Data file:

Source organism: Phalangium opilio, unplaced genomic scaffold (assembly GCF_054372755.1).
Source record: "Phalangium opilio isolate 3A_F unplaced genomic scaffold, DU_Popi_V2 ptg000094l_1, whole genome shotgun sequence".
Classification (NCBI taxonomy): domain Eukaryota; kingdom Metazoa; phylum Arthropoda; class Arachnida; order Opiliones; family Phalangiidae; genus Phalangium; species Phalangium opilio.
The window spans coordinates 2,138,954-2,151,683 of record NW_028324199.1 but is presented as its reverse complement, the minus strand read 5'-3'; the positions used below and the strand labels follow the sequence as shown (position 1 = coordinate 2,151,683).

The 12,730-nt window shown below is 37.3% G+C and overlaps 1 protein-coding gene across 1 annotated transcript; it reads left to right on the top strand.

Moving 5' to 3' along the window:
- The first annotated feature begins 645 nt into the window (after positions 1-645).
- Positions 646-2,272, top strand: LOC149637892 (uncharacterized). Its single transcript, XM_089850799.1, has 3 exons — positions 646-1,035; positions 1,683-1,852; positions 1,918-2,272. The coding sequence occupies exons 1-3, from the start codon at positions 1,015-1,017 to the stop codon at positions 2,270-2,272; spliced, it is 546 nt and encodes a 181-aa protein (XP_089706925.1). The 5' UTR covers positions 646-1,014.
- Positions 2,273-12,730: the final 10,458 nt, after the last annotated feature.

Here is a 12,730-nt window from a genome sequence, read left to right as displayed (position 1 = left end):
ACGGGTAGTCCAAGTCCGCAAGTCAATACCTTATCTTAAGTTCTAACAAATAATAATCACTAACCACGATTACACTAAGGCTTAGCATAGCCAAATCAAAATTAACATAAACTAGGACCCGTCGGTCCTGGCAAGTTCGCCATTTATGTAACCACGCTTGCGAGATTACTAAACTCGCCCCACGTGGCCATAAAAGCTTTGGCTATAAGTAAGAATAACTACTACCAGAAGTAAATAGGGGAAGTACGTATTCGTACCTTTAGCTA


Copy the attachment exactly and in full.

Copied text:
Source organism: Phalangium opilio, unplaced genomic scaffold (assembly GCF_054372755.1).
Source record: "Phalangium opilio isolate 3A_F unplaced genomic scaffold, DU_Popi_V2 ptg000094l_1, whole genome shotgun sequence".
Classification (NCBI taxonomy): domain Eukaryota; kingdom Metazoa; phylum Arthropoda; class Arachnida; order Opiliones; family Phalangiidae; genus Phalangium; species Phalangium opilio.
The window spans coordinates 2,138,954-2,151,683 of record NW_028324199.1 but is presented as its reverse complement, the minus strand read 5'-3'; the positions used below and the strand labels follow the sequence as shown (position 1 = coordinate 2,151,683).

The 12,730-nt window shown below is 37.3% G+C and overlaps 1 protein-coding gene across 1 annotated transcript; it reads left to right on the top strand.

Moving 5' to 3' along the window:
- The first annotated feature begins 645 nt into the window (after positions 1-645).
- Positions 646-2,272, top strand: LOC149637892 (uncharacterized). Its single transcript, XM_089850799.1, has 3 exons — positions 646-1,035; positions 1,683-1,852; positions 1,918-2,272. The coding sequence occupies exons 1-3, from the start codon at positions 1,015-1,017 to the stop codon at positions 2,270-2,272; spliced, it is 546 nt and encodes a 181-aa protein (XP_089706925.1). The 5' UTR covers positions 646-1,014.
- Positions 2,273-12,730: the final 10,458 nt, after the last annotated feature.

Here is a 12,730-nt window from a genome sequence, read left to right as displayed (position 1 = left end):
ACGGGTAGTCCAAGTCCGCAAGTCAATACCTTATCTTAAGTTCTAACAAATAATAATCACTAACCACGATTACACTAAGGCTTAGCATAGCCAAATCAAAATTAACATAAACTAGGACCCGTCGGTCCTGGCAAGTTCGCCATTTATGTAACCACGCTTGCGAGATTACTAAACTCGCCCCACGTGGCCATAAAAGCTTTGGCTATAAGTAAGAATAACTACTACCAGAAGTAAATAGGGGAAGTACGTATTCGTACCTTTAGCTA